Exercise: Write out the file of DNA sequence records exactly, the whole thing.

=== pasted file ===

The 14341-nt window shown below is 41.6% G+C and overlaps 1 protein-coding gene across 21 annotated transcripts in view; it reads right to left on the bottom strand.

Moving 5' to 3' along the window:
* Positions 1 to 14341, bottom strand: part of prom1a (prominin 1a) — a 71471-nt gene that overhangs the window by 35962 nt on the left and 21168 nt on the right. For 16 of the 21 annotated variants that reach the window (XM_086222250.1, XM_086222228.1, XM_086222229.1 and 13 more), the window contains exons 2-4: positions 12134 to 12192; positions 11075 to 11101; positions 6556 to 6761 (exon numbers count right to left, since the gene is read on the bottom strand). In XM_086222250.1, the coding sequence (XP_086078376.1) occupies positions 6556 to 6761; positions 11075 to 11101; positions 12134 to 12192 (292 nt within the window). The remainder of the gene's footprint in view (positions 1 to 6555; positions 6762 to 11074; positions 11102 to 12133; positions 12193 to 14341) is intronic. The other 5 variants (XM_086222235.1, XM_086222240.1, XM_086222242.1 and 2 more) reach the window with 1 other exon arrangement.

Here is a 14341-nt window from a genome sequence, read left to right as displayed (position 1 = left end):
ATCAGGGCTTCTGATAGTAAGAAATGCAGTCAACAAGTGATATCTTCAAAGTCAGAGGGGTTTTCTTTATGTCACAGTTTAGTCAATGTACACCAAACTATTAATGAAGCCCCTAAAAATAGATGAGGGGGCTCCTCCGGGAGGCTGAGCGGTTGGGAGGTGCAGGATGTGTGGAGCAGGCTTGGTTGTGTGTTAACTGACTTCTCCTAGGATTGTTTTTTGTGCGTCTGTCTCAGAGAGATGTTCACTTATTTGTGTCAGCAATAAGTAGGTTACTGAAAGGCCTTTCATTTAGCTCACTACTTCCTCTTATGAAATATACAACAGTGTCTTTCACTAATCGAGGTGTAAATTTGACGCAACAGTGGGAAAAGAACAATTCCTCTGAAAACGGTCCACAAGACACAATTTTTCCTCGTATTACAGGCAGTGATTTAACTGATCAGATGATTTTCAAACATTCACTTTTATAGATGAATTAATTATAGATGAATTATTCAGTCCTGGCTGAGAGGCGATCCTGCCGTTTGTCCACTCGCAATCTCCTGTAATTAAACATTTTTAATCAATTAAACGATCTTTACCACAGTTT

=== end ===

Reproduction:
The 14341-nt window shown below is 41.6% G+C and overlaps 1 protein-coding gene across 21 annotated transcripts in view; it reads right to left on the bottom strand.

Moving 5' to 3' along the window:
* Positions 1 to 14341, bottom strand: part of prom1a (prominin 1a) — a 71471-nt gene that overhangs the window by 35962 nt on the left and 21168 nt on the right. For 16 of the 21 annotated variants that reach the window (XM_086222250.1, XM_086222228.1, XM_086222229.1 and 13 more), the window contains exons 2-4: positions 12134 to 12192; positions 11075 to 11101; positions 6556 to 6761 (exon numbers count right to left, since the gene is read on the bottom strand). In XM_086222250.1, the coding sequence (XP_086078376.1) occupies positions 6556 to 6761; positions 11075 to 11101; positions 12134 to 12192 (292 nt within the window). The remainder of the gene's footprint in view (positions 1 to 6555; positions 6762 to 11074; positions 11102 to 12133; positions 12193 to 14341) is intronic. The other 5 variants (XM_086222235.1, XM_086222240.1, XM_086222242.1 and 2 more) reach the window with 1 other exon arrangement.

Here is a 14341-nt window from a genome sequence, read left to right as displayed (position 1 = left end):
ATCAGGGCTTCTGATAGTAAGAAATGCAGTCAACAAGTGATATCTTCAAAGTCAGAGGGGTTTTCTTTATGTCACAGTTTAGTCAATGTACACCAAACTATTAATGAAGCCCCTAAAAATAGATGAGGGGGCTCCTCCGGGAGGCTGAGCGGTTGGGAGGTGCAGGATGTGTGGAGCAGGCTTGGTTGTGTGTTAACTGACTTCTCCTAGGATTGTTTTTTGTGCGTCTGTCTCAGAGAGATGTTCACTTATTTGTGTCAGCAATAAGTAGGTTACTGAAAGGCCTTTCATTTAGCTCACTACTTCCTCTTATGAAATATACAACAGTGTCTTTCACTAATCGAGGTGTAAATTTGACGCAACAGTGGGAAAAGAACAATTCCTCTGAAAACGGTCCACAAGACACAATTTTTCCTCGTATTACAGGCAGTGATTTAACTGATCAGATGATTTTCAAACATTCACTTTTATAGATGAATTAATTATAGATGAATTATTCAGTCCTGGCTGAGAGGCGATCCTGCCGTTTGTCCACTCGCAATCTCCTGTAATTAAACATTTTTAATCAATTAAACGATCTTTACCACAGTTT